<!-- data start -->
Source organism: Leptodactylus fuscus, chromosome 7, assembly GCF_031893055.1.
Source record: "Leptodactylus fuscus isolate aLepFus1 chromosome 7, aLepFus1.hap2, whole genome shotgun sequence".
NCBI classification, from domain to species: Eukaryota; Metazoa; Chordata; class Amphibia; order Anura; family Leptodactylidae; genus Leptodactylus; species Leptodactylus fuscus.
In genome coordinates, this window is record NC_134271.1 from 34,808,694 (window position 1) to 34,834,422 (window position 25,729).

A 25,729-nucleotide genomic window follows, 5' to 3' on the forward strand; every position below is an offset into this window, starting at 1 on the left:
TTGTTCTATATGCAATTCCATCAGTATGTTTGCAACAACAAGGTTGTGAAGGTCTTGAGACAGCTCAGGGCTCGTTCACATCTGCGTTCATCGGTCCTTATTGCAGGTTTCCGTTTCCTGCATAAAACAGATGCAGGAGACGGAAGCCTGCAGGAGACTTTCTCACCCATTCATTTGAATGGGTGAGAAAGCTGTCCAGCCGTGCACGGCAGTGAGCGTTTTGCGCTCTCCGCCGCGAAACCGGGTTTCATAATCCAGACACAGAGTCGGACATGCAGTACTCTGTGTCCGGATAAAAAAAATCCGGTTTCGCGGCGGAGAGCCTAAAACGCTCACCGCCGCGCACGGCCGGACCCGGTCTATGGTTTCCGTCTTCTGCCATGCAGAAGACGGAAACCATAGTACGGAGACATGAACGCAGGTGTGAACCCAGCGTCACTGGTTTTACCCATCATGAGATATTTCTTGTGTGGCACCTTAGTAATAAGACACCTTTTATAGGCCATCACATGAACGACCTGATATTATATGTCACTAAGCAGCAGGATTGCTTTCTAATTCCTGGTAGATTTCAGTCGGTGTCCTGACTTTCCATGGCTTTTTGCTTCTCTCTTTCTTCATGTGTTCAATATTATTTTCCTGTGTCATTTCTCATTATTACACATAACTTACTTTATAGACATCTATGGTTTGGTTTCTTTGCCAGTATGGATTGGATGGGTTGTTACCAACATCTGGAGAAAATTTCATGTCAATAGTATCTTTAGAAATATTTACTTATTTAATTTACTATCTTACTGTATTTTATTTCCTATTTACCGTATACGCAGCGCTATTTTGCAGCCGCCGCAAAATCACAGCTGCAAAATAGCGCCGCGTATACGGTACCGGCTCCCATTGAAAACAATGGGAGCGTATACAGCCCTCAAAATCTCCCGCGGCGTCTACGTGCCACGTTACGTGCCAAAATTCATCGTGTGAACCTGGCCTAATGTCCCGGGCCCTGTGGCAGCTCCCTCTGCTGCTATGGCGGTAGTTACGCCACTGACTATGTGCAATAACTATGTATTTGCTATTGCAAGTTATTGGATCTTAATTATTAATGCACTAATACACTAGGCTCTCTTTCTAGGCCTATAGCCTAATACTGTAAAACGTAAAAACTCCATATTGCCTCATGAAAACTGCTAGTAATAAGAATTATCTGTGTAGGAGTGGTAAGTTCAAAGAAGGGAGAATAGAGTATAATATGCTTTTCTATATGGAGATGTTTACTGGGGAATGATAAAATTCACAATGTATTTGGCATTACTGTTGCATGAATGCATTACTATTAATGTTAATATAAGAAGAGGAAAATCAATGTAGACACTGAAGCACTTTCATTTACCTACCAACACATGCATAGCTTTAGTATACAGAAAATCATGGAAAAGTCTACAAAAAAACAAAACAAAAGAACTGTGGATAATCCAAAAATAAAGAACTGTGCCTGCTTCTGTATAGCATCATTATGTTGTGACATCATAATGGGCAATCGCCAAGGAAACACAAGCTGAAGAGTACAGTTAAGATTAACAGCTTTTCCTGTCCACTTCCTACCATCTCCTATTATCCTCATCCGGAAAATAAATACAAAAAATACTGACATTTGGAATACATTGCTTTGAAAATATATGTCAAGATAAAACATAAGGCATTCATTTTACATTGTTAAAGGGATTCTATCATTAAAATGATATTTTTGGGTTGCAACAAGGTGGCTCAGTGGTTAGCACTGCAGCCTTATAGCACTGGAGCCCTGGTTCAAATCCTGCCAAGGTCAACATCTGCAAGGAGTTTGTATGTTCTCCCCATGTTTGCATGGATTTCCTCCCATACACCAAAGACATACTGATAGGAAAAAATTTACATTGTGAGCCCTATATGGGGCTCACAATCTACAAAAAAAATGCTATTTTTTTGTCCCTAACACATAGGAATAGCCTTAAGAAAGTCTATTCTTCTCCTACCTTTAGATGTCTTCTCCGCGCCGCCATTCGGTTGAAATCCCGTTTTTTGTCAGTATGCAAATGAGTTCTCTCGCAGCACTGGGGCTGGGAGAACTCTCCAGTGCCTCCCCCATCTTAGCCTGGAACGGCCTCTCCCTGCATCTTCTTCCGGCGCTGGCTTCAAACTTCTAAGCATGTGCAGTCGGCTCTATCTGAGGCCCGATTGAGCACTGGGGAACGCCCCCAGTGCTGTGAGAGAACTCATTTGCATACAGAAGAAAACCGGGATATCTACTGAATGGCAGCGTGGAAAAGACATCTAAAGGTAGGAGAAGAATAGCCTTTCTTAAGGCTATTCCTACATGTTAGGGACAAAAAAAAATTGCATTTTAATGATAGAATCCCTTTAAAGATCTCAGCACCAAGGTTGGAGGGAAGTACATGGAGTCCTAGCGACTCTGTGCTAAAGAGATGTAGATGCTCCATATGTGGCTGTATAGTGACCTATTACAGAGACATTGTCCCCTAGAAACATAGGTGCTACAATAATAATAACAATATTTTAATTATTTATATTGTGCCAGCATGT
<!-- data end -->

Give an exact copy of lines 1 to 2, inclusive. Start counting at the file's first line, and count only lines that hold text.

Source organism: Leptodactylus fuscus, chromosome 7, assembly GCF_031893055.1.
Source record: "Leptodactylus fuscus isolate aLepFus1 chromosome 7, aLepFus1.hap2, whole genome shotgun sequence".